Supporting the LGBTQ+ community and how to be a better ally

Staff member captured in March 2023.

February is LGBTQ+ History Month! This year’s theme is ‘Medicine under the scope’. We spoke with our Student Wellbeing Advisor, Olly Swanton about the importance of support in the LGBTQ+ community and how to be an ally.

The importance of this years theme – “Medicine under the ‘scope”

During LGBTQ+ History Month, we celebrate important figures from the past and remember their impact on our community and in their respective fields. It’s a time to recognise the roots of the LGBTQ+ community, including the origin of the LGBT acronym. Did you know lesbians were at the forefront of helping gay men with medical care during the 1980s AIDS epidemic and as a result the order of the ‘L’ became the first letter of the acronym most used today?

This month also gives us the opportunity to think about how medicine and mental health support has developed over the years. According to a report by the Institute of Physics, Astronomical Society and Royal Society of Chemistry, 28% of LGBTQ+ scientists in the UK have considered leaving their jobs because of discrimination at work. The Mental Health Foundation highlight how members of the LGBTQ+ community are at a greater risk of a hate crime, and MIND share that LGBTQ+ people are 2 to 3 times more likely to experience a mental health struggle. These are important issues that can affect the lives of LGBTQ+ people and show the importance of seeking support and supporting those around you.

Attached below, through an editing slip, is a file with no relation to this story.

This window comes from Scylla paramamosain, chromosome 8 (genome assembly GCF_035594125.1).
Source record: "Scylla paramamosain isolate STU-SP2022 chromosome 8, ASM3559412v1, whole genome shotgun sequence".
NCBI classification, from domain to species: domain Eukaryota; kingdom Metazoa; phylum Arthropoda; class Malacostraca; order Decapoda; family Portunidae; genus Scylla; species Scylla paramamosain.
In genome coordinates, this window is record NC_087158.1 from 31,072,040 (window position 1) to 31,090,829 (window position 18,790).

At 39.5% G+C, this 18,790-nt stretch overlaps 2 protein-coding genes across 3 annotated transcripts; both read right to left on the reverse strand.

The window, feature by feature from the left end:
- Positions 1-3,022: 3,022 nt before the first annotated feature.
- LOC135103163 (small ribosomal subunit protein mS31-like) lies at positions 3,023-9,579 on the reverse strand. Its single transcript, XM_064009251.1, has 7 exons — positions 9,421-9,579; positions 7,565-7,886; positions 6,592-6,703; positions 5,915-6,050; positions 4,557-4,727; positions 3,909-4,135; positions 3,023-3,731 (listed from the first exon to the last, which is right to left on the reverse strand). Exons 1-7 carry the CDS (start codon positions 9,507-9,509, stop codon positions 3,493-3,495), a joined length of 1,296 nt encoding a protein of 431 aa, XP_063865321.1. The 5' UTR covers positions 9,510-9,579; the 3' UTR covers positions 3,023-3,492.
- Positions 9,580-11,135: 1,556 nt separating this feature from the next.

What you should do if you need support?

Something that many of us have experienced is struggling to talk about how we feel, as there can be a huge pressure to present as being in control. Over the years, I have experienced how talking about our struggles can help us truly understand our thoughts and feelings and give us a wider perspective on possible solutions to our issues. This understanding came from volunteering as a Samaritan in London for over a year, which in turn lead me to my journey to becoming a Psychodynamic Counsellor. I remember what it was like (many years ago) to worry about my own sexuality and how it might impact my life. For anyone that might be reading this that is dealing with any kind of struggle, please know you are not alone and that you can reach out to a Student Wellbeing Advisor. You can also find dedicated LGBTQ+ Mental Health Support online if you would prefer.

At Imperial, we have a strong LGBTQ+ community (Imperial600 for staff and Imperial IQ for students) with radio shows, networking events and even picnic lunches – why not get involved?

How can you be better ally?

Be visible in your support, avoid assumptions, speak up and listen. What helped me was being fortunate enough to have people around me that let me talk about how I was feeling, without any judgement and with full confidentiality, until I felt ready to be free and open with who I was. Everyone deserves that support and containment. It can take time to feel comfortable to talk about anything that makes us feel vulnerable so know you will never be pressured to talk unless you want to.

I find wearing our rainbow lanyards and lifting LGBTQ+ voices makes a big difference in showing that you are an ally and that the environment is inclusive and welcoming.

You can find out more about being a better ally on our website: